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FYI: 60 Things Every Caregiver Needs to Know

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FYI: 60 Things Every Caregiver Needs to Know

March 03,2019 Mary Lynne Murray 0 comments

Young woman caregiver sitting next to the senior gentleman she cares for. The man is sitting in a wheelchair

60 HELPFUL TIPS FOR CAREGIVERS: In the Reader’s Digest article 60 Things Every Caregiver Needs to Know, author Michelle Crouch shares research-backed tips and strategies from other caregivers to help you give the best possible care to the person you love:

Don’t wait too long. ‘Most people wait way too long before getting their loved ones the help they need. When you go to visit Mom or Dad, be a gentle detective. Open the medicine cabinet, check the fridge for moldy food, and go through that pile of unopened mail. Some red flags that they shouldn’t be left alone: a formerly tidy house that is now in disarray, unpaid bills, missed medications, bad hygiene, or inappropriate clothing (like wearing a sweater in the summer).’ – Carolyn Brent, eldercare legislation advocate and author of The Caregiver’s Companion.

Don’t promise to keep them at home. Never promise someone you will keep them at home. It can come back to haunt you if you end up having to place them in a long-term care facility, and many, many people require a level of care that you simply can’t provide at home. Instead, say something like, ‘We’ll do everything we can to keep you at home.’ –  Peter V. Rabins, M.D., professor at the University of Maryland and co-author of The 36-Hour Day: A Family Guide to Caring for People With Alzheimer’s Disease, Other Dementias, and Memory Loss in Later Life.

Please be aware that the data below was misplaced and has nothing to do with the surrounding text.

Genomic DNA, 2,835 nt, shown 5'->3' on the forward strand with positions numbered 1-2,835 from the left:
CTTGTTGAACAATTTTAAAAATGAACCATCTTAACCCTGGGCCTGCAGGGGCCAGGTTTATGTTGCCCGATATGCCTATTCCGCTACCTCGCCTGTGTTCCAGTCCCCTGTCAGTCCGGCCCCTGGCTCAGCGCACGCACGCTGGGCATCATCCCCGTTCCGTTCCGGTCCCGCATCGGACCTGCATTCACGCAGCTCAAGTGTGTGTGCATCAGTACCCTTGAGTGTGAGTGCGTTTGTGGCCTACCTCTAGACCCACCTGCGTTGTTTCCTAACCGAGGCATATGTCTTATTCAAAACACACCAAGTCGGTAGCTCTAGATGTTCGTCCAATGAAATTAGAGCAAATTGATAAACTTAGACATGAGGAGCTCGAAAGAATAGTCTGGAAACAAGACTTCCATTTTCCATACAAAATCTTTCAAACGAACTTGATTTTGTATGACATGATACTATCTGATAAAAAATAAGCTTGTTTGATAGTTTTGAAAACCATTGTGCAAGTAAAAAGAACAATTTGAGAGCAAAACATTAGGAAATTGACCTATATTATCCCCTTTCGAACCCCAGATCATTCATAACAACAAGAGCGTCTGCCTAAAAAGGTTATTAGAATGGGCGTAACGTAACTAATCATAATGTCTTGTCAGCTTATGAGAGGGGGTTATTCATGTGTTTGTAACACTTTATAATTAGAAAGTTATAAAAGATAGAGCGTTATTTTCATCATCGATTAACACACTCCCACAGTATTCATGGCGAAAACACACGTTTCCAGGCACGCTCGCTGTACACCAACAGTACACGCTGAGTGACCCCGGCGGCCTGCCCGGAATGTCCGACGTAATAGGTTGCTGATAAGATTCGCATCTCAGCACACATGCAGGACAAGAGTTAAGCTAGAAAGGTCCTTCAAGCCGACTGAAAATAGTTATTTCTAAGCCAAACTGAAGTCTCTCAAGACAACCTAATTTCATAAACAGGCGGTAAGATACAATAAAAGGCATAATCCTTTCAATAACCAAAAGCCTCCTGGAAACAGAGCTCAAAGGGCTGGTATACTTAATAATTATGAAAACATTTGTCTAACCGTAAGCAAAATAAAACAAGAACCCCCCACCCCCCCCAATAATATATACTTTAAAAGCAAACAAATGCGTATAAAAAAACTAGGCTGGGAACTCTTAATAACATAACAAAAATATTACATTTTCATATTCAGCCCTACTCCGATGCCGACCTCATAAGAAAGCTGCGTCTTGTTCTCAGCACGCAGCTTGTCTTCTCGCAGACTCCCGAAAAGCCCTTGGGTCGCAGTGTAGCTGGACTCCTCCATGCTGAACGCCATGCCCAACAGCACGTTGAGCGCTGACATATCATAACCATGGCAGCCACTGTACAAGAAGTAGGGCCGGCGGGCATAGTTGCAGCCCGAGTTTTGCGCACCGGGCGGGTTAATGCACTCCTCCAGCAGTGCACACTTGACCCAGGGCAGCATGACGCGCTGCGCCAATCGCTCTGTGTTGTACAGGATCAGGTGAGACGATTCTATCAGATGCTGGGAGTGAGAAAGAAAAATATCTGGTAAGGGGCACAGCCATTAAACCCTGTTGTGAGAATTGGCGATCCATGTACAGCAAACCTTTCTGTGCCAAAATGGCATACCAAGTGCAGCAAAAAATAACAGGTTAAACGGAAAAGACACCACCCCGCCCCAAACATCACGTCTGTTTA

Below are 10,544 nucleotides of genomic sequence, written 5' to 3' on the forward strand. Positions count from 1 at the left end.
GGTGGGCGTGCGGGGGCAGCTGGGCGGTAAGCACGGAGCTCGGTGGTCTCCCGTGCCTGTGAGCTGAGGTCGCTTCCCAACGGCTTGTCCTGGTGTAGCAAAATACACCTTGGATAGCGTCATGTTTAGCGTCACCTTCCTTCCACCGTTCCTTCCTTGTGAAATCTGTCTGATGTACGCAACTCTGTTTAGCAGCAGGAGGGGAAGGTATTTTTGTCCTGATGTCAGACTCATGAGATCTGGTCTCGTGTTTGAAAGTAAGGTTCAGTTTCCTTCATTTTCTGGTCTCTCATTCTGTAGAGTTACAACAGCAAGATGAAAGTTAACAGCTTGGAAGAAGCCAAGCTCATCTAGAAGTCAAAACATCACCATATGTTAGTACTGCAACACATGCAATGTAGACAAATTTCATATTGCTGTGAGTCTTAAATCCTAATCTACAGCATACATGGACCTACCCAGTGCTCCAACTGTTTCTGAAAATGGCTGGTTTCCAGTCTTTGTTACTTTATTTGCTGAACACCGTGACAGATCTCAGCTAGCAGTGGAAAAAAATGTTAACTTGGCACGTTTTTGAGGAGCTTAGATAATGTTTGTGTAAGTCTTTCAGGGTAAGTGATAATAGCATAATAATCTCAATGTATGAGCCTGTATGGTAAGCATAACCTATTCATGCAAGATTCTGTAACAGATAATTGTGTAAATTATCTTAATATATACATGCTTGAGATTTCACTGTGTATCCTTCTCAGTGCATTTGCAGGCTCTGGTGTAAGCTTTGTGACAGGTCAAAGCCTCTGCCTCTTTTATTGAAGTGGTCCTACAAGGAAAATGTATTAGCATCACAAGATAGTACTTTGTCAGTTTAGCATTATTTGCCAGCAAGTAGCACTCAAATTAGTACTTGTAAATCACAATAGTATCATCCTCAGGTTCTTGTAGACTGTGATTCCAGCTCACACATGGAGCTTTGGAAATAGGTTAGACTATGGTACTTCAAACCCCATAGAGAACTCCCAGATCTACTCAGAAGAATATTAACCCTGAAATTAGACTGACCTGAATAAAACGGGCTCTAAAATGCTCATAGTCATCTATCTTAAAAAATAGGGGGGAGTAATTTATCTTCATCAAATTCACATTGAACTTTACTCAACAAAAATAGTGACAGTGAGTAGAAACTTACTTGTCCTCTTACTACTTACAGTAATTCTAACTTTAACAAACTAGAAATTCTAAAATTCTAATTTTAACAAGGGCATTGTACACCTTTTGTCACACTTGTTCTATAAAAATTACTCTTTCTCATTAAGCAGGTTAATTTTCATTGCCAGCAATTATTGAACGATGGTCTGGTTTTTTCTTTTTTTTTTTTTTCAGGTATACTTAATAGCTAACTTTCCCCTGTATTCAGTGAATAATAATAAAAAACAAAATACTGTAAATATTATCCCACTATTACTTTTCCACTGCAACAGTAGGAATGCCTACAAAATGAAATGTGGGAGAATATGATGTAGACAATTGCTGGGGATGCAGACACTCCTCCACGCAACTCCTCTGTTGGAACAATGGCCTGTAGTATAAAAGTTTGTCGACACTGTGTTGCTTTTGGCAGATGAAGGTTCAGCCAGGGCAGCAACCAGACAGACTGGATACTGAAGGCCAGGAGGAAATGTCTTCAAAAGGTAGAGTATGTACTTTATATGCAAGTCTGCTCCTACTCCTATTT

Be aware that it’s gradual. ‘Nobody wakes up one morning and says, “Today I’m going to be a caregiver.” Unless there’s something like a fall or a stroke, it’s usually a gradual process, so it can be tough to recognize the signs. My mother lived with me for five years, but we didn’t realize how bad she was until she spent a weekend at my sister’s. Because my sister’s bathroom wasn’t the same as the one my mom was used to, she went in and couldn’t figure out what to do. Finally, she says to my sister, “I’m sorry, I don’t know how to take a bath,” My sister looked at her and was like, “What?! What do you mean, Ma?”; – Michele DeSocio

Read the rest of the tips >> 60 Things Every Caregiver Needs to Know


Mary Lynne Murray has helped a myriad of Boomers, Seniors & Heirs with her professional organizing services. She is a member of the National Association of Professional Organizers (NAPO), and has earned the CPO-CD® (Certified Professional Organizer in Chronic Disorganization) designation from the Institute for Challenging Disorganization. Call Mary Lynne today at 925-933-9737 to discuss how she can help you, or someone you love, get organized.